Kelly also leads a variety of consulting and research projects in corporate social responsibility, rural development, and impact investing. She is a member of the resource team of the Ford Foundation project Wealth Creation in Rural Communities (www.CreatingRuralWealth.org). As part of that project, she co-authored the reports Keeping Wealth Local: Shared Ownership and Wealth Control for Rural Communities, and Impact Investing for Rural Wealth Creation: Investing for Financial Returns and Community Impact. Also as part of that project, Kelly is working with Emerging ChangeMakers of Mobile, Alabama, helping the group create a new rural impact investing fund and network for local wealth creation in the poorest counties of the state.

Kelly is author of the new book, Owning Our Future: The Emerging Ownership Revolution, to be released June 2012 by Berrett-Koehler. In it, she explores many experiments with new forms of ownership, which she calls generative: aimed at creating the conditions for life for many generations to come. To understand these emerging alternatives, Kelly reports from all over the world, visiting a community-owned wind facility in Massachusetts, a lobster cooperative in Maine, a multibillion-dollar employee-owned department-store chain in London, a foundation-owned pharmaceutical in Denmark, a farmer-owned dairy in Wisconsin, and other places where a hopeful new economy is being built. Along the way, she finds the five essential patterns of ownership design that make these models work. And she explores how they may hold the key to the deep transformation that our civilization needs.

Kelly was co-founder and for 20 years president of Business Ethics magazine, known for its annual ranking of the 100 Best Corporate Citizens and Social Investing Awards. She has experience working in many forms of ownership design, including cooperatives. She was president of the board of the William Street Grocery Cooperative, where she helped lead the store to double its size and revenue. She was also director of Great Neighborhoods Development Corporation, a nonprofit real estate developer in an under-served community of Minneapolis. She served on advisory boards for the Center for Corporate Governance and Accountability at George Washington University Law School, the Newsweek listing of the Greenest Big Companies in America, the Strategic Corporate Initiative, and other projects.

Her first book, The Divine Right of Capital, was named one Library Journal's 10 Best Business Books of 2001. Kelly's writings and op-eds have appeared in many publications, including Harvard Business Review, New England Law Review, Chief Executive, Boston Globe, Yes! Magazine and San Francisco Chronicle.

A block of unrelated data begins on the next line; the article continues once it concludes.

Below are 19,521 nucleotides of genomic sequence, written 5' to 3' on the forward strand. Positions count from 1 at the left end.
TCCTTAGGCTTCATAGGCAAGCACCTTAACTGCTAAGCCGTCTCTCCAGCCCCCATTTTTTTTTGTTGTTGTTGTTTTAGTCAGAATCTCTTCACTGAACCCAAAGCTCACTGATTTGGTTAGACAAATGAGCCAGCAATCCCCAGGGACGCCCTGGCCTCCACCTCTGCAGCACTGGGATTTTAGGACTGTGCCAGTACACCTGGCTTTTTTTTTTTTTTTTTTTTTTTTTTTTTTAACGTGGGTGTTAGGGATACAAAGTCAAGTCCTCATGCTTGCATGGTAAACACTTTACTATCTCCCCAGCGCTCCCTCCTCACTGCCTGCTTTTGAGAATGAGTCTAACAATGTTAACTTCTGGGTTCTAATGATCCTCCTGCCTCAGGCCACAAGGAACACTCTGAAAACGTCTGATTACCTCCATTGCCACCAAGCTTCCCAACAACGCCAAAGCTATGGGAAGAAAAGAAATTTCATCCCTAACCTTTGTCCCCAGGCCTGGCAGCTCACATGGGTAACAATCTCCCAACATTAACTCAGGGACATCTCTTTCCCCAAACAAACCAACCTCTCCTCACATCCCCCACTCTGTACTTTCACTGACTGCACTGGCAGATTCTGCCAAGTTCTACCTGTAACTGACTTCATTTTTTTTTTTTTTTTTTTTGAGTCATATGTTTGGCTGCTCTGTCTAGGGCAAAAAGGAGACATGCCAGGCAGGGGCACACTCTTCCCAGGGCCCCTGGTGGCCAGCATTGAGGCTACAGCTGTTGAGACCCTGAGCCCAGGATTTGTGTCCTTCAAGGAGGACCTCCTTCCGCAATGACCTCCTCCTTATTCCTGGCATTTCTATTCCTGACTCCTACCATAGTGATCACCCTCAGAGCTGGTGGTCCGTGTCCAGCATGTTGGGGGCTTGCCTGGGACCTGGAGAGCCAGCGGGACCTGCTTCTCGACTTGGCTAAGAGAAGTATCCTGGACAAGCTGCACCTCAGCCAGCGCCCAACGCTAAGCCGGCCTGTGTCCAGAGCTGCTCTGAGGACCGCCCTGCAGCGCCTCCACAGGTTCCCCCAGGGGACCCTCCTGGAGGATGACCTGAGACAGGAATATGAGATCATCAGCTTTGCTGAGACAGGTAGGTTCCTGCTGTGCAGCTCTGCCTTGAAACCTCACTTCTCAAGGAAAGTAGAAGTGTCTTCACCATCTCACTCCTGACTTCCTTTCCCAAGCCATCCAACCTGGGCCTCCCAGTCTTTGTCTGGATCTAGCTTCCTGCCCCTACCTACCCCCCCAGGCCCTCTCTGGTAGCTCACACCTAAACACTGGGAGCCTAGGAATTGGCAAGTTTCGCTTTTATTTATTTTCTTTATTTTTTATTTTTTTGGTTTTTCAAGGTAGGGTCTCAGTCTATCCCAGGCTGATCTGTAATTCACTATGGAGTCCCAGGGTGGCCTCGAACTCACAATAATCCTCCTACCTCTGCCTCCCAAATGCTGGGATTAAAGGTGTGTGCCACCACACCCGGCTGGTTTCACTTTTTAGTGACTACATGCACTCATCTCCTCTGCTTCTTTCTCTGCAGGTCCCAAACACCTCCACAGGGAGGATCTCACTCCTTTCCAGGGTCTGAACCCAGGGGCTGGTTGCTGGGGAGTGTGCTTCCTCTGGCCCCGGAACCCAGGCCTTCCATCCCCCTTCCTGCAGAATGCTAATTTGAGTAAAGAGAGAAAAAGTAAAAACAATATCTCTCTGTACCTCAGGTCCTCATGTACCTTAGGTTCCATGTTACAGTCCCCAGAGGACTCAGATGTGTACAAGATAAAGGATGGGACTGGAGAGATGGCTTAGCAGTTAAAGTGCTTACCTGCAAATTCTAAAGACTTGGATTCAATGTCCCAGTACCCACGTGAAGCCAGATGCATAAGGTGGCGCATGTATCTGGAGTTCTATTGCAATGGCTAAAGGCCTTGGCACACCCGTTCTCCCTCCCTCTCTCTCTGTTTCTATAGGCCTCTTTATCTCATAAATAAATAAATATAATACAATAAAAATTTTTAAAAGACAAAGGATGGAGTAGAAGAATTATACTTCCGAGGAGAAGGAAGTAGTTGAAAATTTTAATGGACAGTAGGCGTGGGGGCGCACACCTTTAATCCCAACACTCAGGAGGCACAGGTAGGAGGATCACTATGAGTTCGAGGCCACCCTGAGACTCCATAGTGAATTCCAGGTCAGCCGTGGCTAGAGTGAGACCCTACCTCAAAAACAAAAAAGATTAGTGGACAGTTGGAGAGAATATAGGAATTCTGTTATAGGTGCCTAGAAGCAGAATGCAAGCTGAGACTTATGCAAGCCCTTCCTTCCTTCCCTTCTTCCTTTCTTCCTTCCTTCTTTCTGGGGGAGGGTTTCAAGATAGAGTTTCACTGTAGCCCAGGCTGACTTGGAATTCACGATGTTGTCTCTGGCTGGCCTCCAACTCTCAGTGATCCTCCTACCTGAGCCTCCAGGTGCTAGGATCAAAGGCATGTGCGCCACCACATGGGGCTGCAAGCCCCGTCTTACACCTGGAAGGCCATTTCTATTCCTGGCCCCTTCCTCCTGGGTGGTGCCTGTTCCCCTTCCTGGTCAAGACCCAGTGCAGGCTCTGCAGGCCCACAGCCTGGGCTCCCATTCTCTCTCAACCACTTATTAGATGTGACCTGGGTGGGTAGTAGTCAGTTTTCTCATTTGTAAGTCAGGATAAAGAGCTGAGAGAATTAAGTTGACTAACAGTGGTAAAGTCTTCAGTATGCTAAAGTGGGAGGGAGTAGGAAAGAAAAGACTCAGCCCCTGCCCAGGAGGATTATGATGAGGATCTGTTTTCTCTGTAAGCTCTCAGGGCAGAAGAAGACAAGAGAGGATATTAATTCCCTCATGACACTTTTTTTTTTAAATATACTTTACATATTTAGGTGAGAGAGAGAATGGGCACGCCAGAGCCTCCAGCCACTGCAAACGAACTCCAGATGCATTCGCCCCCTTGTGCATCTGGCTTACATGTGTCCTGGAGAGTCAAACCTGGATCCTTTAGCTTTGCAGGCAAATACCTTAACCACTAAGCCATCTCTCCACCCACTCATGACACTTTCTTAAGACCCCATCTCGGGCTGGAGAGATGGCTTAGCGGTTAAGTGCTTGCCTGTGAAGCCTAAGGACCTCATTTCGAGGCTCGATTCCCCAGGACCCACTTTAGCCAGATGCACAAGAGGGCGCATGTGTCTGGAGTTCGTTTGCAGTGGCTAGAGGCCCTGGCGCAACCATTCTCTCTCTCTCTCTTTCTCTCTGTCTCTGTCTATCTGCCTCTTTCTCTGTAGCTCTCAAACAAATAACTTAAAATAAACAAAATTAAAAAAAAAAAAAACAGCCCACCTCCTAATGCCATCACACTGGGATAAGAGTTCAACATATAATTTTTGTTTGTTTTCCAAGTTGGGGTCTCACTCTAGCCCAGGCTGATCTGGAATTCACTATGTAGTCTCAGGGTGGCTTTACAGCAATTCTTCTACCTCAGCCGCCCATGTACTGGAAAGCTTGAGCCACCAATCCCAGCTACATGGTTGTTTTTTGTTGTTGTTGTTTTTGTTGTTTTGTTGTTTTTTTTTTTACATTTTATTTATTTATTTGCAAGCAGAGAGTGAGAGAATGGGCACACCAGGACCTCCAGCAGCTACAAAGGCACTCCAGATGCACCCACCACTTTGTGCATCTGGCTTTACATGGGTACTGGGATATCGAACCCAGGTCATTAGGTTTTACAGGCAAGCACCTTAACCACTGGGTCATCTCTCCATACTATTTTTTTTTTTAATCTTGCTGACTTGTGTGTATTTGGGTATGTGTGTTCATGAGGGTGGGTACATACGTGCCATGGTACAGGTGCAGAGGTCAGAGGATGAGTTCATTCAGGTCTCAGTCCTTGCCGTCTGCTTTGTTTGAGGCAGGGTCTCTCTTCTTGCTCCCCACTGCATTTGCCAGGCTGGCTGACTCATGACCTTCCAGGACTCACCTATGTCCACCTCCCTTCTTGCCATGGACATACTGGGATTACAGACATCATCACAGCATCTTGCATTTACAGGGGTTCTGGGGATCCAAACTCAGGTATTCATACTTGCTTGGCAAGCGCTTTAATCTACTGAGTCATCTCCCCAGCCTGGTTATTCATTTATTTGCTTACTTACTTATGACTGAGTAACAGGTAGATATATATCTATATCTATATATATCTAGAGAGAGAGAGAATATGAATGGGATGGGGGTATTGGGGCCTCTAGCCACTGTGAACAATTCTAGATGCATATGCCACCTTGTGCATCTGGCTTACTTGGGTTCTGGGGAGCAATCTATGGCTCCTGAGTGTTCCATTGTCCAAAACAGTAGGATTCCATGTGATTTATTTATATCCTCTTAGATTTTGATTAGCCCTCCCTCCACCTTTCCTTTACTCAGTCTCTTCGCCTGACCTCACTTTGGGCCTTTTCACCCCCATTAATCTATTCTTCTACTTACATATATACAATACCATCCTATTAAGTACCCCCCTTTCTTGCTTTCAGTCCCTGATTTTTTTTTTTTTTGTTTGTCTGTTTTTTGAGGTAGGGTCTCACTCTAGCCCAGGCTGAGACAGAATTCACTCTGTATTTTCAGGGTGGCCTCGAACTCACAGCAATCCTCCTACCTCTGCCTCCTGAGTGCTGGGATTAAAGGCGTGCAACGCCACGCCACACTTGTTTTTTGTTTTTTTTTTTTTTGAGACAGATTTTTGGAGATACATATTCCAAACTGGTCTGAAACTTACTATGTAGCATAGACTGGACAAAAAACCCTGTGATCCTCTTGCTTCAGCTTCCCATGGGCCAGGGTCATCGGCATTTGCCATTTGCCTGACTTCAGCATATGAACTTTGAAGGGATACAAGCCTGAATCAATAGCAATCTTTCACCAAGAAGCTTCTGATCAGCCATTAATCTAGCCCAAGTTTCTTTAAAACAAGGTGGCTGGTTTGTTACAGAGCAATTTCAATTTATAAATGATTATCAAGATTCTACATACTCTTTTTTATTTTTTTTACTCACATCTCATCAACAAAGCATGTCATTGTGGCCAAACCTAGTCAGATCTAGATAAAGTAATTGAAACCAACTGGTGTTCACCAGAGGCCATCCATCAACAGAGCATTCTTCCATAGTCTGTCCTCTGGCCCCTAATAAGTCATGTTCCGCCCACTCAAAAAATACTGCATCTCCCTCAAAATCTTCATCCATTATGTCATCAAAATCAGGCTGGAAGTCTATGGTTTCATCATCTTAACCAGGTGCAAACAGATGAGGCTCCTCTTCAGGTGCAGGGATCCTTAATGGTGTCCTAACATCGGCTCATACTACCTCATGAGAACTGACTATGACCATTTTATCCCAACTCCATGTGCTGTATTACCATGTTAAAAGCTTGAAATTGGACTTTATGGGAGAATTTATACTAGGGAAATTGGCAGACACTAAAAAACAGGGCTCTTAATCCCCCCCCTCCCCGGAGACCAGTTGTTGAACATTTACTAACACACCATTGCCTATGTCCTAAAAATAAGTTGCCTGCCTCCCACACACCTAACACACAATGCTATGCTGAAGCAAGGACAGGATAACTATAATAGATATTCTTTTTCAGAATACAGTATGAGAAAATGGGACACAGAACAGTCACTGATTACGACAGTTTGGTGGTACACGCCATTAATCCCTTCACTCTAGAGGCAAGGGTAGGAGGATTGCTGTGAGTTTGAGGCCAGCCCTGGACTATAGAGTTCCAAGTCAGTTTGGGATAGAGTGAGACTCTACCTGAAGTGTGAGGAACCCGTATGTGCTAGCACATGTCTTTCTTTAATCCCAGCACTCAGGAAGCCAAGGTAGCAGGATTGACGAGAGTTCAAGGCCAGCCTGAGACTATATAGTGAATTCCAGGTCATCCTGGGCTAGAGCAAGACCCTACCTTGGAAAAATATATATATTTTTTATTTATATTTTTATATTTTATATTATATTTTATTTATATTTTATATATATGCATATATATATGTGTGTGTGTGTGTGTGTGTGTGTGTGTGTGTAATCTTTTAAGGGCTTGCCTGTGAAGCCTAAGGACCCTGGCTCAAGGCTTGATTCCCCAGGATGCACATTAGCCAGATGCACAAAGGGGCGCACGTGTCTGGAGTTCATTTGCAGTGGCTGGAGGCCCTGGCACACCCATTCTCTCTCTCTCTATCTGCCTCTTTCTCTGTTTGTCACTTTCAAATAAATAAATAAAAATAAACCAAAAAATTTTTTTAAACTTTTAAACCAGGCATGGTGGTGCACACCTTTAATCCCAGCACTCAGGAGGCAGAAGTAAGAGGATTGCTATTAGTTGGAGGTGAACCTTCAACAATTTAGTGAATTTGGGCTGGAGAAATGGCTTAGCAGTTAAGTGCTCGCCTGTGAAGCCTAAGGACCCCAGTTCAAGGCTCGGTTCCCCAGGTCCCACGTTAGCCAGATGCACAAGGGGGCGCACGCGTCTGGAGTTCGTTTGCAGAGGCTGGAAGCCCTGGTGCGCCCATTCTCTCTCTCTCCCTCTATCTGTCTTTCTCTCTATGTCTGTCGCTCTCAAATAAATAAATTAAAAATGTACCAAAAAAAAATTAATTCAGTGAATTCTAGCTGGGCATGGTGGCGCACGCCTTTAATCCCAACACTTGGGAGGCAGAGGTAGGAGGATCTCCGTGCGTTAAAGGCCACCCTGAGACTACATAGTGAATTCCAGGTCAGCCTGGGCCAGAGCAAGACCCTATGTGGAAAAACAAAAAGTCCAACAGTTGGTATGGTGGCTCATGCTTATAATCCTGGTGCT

Kelly is from a business family, where her grandfather founded Anderson Tool and Die from his Chicago basement during the Depression; her father founded and ran Graphic Engraving, a supplier to the printing trade, in Columbia, Missouri, where she grew up; and many of her uncles were also in business for themselves. She holds a bachelor's in English, cum laude, and a master's in journalism from the University of Missouri, where she received the Penney-Missouri Award for most promising young magazine journalist.

Customer Reviews

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We all want a better future for our children.
James Mcritchie
I found this a helpful book in thinking about alternative business models, and how these are rooted in ownership patterns and structures.
Paul S. Hudnut
The book is an excellent blend of density and light, with ample material to probe further into the subject.

Most Helpful Customer Reviews

15 of 15 people found the following review helpful By Jerry D. Riley on June 11, 2012
Format: Paperback
Many of us wonder if we, our children and grand children will even have a future much less own some part of one.

Marjorie Kelly, in this important, brilliant and compelling book illuminates in her own inimitable, story telling way that all can understand, not only how we got into the financial and environmental messes we are still mired in but also how we can get out of them and how it's the system itself that is at fault and must be changed not just a few bad apples we seek to blame.

In spite of what we are told, Kelly says there is an alternative (to capitalism or socialism). She shows us that already existing generative ownership companies not only survived but many thrived during the economic meltdown caused by the extractive system.